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Using NFS with Ambari 2.1 and above

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Using NFS with Ambari 2.1 and above

Before Ambari 2.1, we had to manager the NFS Gateway separately. Now it's "kind of" part of the Ambari process. At least it shows up in Ambari (HDFS Summary page) as installed and running.

But I don't see a away to control the bind, etc... And there aren't any processes running like that. So what is the process for using NFS with Ambari 2.1+?

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Re: Using NFS with Ambari 2.1 and above

I'll answer my own question here since I was able to work through it on a new install.

With a fresh installation of HDP 2.3 with Ambari 2.1.1, you'll be prompted during the installation to select a server (or more) to install the NFS gateway on. This happens in the same configuration windows during cluster configuration where you designate Datanodes, Region Servers, Phoenix Servers, etc..

After the installation has finished, you'll see indications that the NFS Gateway is running on the choosen servers.

102-image2015-9-28-16-46-7.png

Now what? If you go to one of the servers and do a

df -h

you won't see any new mount points. So how far down the path did Ambari get you. If you reference back to the HDP 2.2 docs on configuring NFS, you'll see that Ambari has started the nfs and rpcbind services for you. But now it's up to you to mount them.

Follow the remaining HDP 2.2 docs to complete the process and mount the NFS gateway.

The startup process for the NFS Gateway is run as the 'hdfs' user. So earlier documents covering proxy settings are NOT necessary.

# Mount Example (to be run as root) mkdir /hdfs mount -t nfs -o vers=3,proto=tcp,nolock localhost:/ /hdfs

User interaction details are found here.

/etc/fstab Example for NFS Gateway Automount localhost:/ /hdfs nfs rw,vers=3,proto=tcp,nolock,timeo=600 0 0

If you're using NFS as a quick way to traverse HDFS while avoiding the startup times of the jvm when making the 'hdfs dfs ...' call, try out the hdfs-cli project.

https://github.com/dstreev/hdfs-cli

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Re: Using NFS with Ambari 2.1 and above

I'll answer my own question here since I was able to work through it on a new install.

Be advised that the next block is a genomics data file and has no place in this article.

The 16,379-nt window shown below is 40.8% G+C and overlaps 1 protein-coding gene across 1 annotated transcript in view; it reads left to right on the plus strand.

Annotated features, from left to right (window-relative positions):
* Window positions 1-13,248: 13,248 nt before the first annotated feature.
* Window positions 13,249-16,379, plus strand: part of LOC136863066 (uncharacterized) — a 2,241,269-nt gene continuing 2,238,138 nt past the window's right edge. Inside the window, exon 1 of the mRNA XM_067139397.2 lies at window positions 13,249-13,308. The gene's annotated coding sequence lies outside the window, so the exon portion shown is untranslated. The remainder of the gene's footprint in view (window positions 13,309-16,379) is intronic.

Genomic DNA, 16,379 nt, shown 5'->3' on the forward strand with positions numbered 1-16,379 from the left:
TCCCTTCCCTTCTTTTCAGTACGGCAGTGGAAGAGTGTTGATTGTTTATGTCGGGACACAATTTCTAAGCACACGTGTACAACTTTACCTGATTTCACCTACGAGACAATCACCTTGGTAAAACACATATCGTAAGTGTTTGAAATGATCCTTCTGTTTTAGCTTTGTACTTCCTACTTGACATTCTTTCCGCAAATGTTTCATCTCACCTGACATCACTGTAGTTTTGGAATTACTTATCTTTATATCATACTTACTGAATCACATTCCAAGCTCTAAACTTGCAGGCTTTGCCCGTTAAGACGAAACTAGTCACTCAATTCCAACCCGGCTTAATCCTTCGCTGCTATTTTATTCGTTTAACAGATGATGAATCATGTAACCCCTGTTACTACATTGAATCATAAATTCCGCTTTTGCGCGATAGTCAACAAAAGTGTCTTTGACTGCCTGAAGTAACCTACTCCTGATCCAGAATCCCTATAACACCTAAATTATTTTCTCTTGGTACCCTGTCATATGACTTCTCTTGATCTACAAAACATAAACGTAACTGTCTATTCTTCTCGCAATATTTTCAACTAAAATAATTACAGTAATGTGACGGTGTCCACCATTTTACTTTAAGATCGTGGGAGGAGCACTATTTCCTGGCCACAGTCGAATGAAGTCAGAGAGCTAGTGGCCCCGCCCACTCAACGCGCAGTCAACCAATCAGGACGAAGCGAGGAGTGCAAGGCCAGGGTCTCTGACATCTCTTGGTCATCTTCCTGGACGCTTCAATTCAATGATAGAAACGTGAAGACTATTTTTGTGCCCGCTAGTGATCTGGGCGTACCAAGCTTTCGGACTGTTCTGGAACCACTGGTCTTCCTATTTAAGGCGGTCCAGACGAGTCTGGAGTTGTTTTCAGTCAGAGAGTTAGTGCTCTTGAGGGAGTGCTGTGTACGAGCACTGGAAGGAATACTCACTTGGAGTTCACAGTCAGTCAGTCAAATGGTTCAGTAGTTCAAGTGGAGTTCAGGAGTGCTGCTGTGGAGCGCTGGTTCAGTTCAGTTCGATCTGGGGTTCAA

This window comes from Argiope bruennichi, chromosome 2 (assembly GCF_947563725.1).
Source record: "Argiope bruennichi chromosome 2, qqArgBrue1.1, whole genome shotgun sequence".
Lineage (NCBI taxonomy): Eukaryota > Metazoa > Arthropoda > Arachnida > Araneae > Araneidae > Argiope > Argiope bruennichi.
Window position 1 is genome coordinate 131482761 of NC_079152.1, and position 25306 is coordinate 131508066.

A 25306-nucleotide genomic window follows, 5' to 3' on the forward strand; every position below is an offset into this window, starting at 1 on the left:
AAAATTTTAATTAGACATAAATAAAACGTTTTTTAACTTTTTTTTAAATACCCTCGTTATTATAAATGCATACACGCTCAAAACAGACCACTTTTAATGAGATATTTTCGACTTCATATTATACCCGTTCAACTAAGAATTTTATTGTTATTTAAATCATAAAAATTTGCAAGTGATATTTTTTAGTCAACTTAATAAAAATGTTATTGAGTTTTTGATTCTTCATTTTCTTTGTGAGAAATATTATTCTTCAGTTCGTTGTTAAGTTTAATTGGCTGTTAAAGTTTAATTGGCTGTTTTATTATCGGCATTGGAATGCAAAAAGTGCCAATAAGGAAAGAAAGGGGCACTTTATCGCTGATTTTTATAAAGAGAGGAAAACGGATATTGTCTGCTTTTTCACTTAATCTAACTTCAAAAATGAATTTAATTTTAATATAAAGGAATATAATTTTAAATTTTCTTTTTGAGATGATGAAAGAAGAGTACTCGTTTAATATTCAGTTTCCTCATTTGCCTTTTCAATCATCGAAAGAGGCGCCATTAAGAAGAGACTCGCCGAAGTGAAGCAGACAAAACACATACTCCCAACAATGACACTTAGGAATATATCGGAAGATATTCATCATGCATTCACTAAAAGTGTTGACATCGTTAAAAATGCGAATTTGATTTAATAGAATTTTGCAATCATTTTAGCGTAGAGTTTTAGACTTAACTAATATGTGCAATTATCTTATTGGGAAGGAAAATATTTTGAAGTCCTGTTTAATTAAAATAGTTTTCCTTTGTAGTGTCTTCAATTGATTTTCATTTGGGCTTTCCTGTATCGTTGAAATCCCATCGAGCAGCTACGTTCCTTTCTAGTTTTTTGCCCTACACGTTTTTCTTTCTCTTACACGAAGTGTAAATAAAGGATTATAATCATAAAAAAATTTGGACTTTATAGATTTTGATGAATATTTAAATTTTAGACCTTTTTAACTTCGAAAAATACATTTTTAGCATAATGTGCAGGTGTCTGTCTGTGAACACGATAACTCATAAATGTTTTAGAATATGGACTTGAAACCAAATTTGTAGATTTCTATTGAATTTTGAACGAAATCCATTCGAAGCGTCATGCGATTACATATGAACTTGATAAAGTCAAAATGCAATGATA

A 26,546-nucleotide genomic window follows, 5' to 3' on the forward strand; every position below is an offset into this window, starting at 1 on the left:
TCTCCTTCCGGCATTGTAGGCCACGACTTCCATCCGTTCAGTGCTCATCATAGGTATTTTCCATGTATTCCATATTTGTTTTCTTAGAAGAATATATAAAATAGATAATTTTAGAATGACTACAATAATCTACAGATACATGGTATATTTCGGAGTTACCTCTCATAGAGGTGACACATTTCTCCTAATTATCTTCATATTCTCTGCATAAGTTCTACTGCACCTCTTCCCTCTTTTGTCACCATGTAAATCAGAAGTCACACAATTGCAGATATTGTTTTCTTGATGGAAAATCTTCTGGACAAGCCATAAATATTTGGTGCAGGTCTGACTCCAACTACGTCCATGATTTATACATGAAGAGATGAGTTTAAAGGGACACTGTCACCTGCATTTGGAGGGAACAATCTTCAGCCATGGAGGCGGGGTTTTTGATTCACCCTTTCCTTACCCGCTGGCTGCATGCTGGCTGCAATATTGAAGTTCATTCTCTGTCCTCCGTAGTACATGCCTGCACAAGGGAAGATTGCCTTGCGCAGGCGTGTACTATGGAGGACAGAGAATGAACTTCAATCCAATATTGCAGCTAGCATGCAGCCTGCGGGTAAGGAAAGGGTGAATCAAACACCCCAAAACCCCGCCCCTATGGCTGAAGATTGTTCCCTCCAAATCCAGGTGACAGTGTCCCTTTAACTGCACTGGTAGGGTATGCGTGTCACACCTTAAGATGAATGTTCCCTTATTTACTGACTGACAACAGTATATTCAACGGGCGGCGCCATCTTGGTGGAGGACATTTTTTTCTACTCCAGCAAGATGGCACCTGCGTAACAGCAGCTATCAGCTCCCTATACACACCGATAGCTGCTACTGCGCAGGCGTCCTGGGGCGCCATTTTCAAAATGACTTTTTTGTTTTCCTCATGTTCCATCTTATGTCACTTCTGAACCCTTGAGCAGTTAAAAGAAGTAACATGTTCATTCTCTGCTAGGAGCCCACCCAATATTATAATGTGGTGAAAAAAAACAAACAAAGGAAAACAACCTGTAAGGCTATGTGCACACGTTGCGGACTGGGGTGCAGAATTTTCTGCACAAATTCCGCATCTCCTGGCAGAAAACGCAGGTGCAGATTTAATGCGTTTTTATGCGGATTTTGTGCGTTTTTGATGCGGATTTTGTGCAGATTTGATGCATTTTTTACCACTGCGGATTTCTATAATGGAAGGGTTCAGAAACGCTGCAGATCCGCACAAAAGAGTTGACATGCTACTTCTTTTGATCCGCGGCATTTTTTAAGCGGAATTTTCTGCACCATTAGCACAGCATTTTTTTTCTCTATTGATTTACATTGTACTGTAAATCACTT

With a fresh installation of HDP 2.3 with Ambari 2.1.1, you'll be prompted during the installation to select a server (or more) to install the NFS gateway on. This happens in the same configuration windows during cluster configuration where you designate Datanodes, Region Servers, Phoenix Servers, etc..

After the installation has finished, you'll see indications that the NFS Gateway is running on the choosen servers.

102-image2015-9-28-16-46-7.png

Now what? If you go to one of the servers and do a

df -h

you won't see any new mount points. So how far down the path did Ambari get you. If you reference back to the HDP 2.2 docs on configuring NFS, you'll see that Ambari has started the nfs and rpcbind services for you. But now it's up to you to mount them.

Follow the remaining HDP 2.2 docs to complete the process and mount the NFS gateway.

The startup process for the NFS Gateway is run as the 'hdfs' user. So earlier documents covering proxy settings are NOT necessary.

# Mount Example (to be run as root) mkdir /hdfs mount -t nfs -o vers=3,proto=tcp,nolock localhost:/ /hdfs

User interaction details are found here.

/etc/fstab Example for NFS Gateway Automount localhost:/ /hdfs nfs rw,vers=3,proto=tcp,nolock,timeo=600 0 0

If you're using NFS as a quick way to traverse HDFS while avoiding the startup times of the jvm when making the 'hdfs dfs ...' call, try out the hdfs-cli project.

https://github.com/dstreev/hdfs-cli

View solution in original post

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Re: Using NFS with Ambari 2.1 and above

Explorer

Same experience for me. Ambari went as far as getting things up and running, but, mounting all shares was up to me.

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Re: Using NFS with Ambari 2.1 and above

Regarding "you won't see any new mount points":

It's important to distinguish between the NFS Gateway service and the NFS client, even though they can both be on the same machine. NFS services export mountpoints, ie make them available for clients to mount. NFS clients mount them and make use of them as filesystems. It is true that for some applications, it would be convenient to have the NFS mountpoint mounted on the cluster nodes, but this is a Client functionality, not part of Gateway setup. And for many other applications, it is more important to have the NFS mountpoint available for use by other hosts outside the Hadoop cluster -- which can't be managed by Ambari.

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